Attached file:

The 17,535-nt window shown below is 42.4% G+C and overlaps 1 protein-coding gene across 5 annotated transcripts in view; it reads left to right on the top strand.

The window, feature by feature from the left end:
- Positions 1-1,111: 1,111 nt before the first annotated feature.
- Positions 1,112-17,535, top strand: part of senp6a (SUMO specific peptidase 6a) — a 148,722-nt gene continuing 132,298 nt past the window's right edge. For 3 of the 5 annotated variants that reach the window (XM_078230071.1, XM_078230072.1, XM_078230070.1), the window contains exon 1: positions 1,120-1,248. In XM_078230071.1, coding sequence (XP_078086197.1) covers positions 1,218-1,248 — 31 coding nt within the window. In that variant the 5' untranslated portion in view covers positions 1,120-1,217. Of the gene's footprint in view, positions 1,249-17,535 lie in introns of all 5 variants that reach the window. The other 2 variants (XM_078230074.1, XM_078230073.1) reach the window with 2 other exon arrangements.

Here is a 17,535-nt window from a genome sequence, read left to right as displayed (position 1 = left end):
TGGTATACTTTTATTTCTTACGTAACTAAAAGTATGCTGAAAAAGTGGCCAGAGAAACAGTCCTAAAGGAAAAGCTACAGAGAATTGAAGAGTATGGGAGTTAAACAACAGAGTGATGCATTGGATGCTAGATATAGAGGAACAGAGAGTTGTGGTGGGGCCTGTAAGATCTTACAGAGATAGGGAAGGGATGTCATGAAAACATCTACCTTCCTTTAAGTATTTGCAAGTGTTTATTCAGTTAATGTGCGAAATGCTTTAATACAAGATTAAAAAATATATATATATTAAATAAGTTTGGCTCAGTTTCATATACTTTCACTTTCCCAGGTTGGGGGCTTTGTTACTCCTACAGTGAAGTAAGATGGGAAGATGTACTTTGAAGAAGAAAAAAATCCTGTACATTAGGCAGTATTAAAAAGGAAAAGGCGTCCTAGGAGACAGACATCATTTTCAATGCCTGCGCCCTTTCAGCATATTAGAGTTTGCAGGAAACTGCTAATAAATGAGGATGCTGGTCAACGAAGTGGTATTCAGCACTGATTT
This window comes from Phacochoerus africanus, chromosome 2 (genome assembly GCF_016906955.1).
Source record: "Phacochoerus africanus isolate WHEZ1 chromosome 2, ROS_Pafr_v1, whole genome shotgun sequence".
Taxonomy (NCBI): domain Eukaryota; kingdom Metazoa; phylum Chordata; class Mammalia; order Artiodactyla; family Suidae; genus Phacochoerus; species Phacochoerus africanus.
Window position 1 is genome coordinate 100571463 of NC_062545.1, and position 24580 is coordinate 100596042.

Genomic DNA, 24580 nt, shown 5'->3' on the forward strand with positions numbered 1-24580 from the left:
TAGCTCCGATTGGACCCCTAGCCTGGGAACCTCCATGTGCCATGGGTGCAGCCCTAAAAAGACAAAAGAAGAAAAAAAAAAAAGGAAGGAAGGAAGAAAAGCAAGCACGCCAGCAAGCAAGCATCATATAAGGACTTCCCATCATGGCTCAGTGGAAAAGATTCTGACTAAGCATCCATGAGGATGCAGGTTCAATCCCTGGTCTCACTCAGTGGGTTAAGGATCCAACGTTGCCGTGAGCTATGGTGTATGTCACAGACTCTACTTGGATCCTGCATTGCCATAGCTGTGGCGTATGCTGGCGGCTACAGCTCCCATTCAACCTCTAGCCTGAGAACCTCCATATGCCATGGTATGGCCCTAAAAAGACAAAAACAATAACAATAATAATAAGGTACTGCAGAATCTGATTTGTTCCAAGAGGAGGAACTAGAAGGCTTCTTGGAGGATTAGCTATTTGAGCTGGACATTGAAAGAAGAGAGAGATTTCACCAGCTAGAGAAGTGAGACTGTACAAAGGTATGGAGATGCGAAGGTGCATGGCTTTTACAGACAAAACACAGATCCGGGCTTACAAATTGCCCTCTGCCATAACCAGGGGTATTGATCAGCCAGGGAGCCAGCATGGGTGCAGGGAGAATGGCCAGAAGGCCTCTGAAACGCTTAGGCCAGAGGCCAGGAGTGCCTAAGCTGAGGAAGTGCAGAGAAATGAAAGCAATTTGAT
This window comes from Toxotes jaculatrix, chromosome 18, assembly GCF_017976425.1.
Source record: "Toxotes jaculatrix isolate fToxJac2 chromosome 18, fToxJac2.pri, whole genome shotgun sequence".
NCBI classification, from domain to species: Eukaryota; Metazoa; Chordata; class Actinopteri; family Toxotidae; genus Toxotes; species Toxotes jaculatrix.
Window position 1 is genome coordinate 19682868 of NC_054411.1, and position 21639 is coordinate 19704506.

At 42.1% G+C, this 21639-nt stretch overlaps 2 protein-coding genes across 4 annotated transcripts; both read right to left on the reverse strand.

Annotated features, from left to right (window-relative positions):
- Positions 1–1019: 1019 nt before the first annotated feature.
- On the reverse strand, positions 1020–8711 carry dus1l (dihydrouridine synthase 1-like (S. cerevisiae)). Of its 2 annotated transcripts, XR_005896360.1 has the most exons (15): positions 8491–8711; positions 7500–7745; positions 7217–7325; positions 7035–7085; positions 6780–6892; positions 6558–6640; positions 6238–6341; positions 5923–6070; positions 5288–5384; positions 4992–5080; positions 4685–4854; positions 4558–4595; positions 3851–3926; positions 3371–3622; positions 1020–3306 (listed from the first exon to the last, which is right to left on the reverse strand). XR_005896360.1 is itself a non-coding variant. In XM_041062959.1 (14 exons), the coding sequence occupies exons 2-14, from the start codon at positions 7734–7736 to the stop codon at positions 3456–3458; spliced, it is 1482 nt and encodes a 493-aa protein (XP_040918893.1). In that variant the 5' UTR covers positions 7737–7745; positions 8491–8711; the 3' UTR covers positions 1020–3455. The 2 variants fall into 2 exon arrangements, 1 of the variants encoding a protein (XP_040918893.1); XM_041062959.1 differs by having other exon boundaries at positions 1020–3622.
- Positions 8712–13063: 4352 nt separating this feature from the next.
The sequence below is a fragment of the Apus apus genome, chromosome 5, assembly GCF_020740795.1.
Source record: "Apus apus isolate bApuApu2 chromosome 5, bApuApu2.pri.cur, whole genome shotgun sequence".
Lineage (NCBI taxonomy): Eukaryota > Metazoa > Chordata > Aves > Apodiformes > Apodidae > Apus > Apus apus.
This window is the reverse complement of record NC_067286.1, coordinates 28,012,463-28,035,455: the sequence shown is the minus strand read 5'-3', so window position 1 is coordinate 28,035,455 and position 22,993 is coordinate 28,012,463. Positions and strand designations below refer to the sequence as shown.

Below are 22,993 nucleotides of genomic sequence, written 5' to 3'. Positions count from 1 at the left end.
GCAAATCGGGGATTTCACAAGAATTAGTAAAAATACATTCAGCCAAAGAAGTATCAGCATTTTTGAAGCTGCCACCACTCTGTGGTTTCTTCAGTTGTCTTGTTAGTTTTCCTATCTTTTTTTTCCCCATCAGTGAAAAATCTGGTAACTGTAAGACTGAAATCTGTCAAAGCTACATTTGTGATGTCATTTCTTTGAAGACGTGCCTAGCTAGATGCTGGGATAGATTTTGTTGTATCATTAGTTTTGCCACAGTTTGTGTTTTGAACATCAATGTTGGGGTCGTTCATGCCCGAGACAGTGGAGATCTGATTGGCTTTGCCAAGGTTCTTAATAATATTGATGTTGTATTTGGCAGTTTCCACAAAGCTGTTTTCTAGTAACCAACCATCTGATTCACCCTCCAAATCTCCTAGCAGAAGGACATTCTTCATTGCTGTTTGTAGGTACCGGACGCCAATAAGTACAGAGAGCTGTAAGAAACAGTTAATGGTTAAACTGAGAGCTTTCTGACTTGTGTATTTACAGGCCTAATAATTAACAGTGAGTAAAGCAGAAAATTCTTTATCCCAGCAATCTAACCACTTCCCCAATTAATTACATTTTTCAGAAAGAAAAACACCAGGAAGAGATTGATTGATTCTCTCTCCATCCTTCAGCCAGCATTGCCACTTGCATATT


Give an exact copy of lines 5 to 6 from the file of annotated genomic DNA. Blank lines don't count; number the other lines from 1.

Here is a 17,535-nt window from a genome sequence, read left to right as displayed (position 1 = left end):
TGGTATACTTTTATTTCTTACGTAACTAAAAGTATGCTGAAAAAGTGGCCAGAGAAACAGTCCTAAAGGAAAAGCTACAGAGAATTGAAGAGTATGGGAGTTAAACAACAGAGTGATGCATTGGATGCTAGATATAGAGGAACAGAGAGTTGTGGTGGGGCCTGTAAGATCTTACAGAGATAGGGAAGGGATGTCATGAAAACATCTACCTTCCTTTAAGTATTTGCAAGTGTTTATTCAGTTAATGTGCGAAATGCTTTAATACAAGATTAAAAAATATATATATATTAAATAAGTTTGGCTCAGTTTCATATACTTTCACTTTCCCAGGTTGGGGGCTTTGTTACTCCTACAGTGAAGTAAGATGGGAAGATGTACTTTGAAGAAGAAAAAAATCCTGTACATTAGGCAGTATTAAAAAGGAAAAGGCGTCCTAGGAGACAGACATCATTTTCAATGCCTGCGCCCTTTCAGCATATTAGAGTTTGCAGGAAACTGCTAATAAATGAGGATGCTGGTCAACGAAGTGGTATTCAGCACTGATTT